We investigated if the fusiform face area (FFA) and the parahippocampal place area (PPA) contain a representation of fixation sequences that are typically used when looking at faces or houses. Here, we instructed observers to follow a dot presented on a uniform background. The dot’s movements represented gaze paths acquired separately from observers looking at face or house pictures. Even when gaze dispersion differences were controlled, face- and house-associated gaze patterns could be discriminated by fMRI multivariate pattern analysis in FFA and PPA, more so for the current observer’s own gazes than for another observer’s gaze. The discrimination of the observer’s own gaze patterns was not observed in early visual areas (V1 – V4) or superior parietal lobule and frontal eye fields. These findings indicate a link between perception and action—the complex gaze patterns that are used to explore faces and houses—in the FFA and PPA.
When we look at a face, we carry out distinctive eye movements1,2 leading to gaze paths that can easily be discriminated from the gaze paths elicited by other objects. In the present study, we investigated whether face- and house-associated gaze paths lead to differential activation in brain areas known to be activated strongly by actually looking at pictures of faces and houses, the fusiform face area (FFA3) and the parahippocampal place area (PPA4).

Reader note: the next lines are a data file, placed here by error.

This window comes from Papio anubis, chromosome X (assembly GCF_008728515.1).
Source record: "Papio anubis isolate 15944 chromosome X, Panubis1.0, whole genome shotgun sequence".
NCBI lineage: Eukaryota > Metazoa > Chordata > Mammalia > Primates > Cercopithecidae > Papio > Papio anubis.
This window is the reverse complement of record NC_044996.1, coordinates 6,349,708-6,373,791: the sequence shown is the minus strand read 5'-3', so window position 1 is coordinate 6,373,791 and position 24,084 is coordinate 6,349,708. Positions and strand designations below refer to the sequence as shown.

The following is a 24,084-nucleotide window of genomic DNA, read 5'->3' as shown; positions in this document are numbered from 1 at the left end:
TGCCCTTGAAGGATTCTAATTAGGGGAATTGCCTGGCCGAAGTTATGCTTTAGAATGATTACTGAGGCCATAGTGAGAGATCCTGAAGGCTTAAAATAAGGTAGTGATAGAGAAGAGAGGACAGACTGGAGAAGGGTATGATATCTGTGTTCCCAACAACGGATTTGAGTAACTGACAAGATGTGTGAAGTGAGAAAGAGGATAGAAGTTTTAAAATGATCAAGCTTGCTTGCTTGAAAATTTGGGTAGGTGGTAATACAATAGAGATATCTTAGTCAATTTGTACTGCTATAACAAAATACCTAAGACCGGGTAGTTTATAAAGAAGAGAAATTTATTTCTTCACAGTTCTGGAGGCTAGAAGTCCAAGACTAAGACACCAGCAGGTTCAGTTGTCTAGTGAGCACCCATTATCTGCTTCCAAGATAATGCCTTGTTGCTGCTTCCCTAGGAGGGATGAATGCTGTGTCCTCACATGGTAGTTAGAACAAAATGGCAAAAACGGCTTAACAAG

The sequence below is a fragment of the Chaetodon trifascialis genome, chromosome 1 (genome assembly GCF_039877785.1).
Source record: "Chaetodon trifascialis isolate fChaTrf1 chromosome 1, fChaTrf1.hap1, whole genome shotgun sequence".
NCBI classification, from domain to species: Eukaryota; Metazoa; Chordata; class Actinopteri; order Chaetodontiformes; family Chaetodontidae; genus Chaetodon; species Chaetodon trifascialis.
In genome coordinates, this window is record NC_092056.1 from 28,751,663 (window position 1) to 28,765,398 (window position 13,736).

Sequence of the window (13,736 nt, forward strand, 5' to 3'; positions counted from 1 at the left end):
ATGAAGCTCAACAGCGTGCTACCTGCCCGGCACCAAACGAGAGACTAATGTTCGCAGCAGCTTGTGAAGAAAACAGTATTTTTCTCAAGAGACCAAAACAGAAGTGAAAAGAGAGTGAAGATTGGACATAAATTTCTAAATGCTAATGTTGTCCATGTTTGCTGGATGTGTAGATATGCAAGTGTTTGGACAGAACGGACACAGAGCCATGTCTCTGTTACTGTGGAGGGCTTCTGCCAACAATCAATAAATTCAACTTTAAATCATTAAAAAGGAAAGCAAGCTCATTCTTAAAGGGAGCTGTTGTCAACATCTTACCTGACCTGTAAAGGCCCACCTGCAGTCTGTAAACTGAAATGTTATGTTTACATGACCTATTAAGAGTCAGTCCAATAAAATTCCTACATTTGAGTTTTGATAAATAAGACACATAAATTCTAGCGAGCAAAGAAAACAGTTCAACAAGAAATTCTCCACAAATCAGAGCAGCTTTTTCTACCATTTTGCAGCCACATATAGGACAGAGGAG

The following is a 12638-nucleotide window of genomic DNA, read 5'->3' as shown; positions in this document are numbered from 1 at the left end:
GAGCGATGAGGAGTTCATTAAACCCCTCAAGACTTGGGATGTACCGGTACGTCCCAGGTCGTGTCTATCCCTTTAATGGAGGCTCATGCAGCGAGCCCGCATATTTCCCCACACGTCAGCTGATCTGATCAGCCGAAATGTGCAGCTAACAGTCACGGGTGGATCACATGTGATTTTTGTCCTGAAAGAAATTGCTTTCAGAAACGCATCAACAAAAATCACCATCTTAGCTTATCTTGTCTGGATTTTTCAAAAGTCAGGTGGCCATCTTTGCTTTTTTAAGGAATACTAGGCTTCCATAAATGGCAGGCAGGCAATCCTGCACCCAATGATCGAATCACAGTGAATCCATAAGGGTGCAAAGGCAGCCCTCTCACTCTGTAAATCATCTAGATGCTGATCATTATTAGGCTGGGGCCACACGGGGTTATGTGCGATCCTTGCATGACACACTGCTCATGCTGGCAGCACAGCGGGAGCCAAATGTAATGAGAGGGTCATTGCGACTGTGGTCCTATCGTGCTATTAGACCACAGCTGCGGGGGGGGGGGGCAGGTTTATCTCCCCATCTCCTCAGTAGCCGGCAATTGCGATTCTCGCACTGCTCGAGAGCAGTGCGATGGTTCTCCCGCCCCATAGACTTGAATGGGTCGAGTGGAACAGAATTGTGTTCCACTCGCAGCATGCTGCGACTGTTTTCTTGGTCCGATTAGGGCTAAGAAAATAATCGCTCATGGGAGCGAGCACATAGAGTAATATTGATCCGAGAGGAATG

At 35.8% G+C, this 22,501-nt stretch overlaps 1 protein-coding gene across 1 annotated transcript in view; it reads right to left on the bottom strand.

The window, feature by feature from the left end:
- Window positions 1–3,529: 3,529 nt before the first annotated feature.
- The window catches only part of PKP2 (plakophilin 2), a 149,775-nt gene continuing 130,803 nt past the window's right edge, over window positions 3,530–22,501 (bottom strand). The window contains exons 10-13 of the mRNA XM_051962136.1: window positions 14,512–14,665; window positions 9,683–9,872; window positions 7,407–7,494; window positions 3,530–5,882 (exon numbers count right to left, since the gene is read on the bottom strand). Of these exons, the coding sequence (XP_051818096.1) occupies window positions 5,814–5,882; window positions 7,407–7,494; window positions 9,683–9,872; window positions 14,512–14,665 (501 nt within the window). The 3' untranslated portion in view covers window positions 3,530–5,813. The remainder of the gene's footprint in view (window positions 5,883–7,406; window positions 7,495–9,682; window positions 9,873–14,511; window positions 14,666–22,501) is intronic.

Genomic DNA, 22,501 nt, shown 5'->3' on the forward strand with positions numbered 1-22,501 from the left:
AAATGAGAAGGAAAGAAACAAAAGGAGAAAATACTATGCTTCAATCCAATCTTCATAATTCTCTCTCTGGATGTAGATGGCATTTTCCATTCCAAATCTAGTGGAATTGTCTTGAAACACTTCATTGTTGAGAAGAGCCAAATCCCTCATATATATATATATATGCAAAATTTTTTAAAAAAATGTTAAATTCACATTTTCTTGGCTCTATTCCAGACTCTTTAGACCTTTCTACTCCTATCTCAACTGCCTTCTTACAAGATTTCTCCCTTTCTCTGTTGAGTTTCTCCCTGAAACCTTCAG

Frontal and parietal areas, in particular the frontal and supplementary eye fields and the parietal cortex, support the planning and execution of eye movements. Traditionally, parietal and premotor areas have been seen as intermediaries between the sensory areas, providing the perceptual input for action planning and the (pre-)motor areas that control motor execution. However, perception and action may be more closely interacting than previously thought. Behavioral evidence suggests object representations are linked to appropriate responses (reviewed by Hommel et al. 5) leading to the concept that object representations bind not only the features of an object into a coherent whole6 but that they also contain a representation of actions associated with the object5,7, creating an “event file”8. Such an event file should be found in late perception—at the level of object or scene perception rather than at the level of early feature perception—as well as at the level of early action planning—selection of an ecological class of action rather than programming of specific muscular contractions5.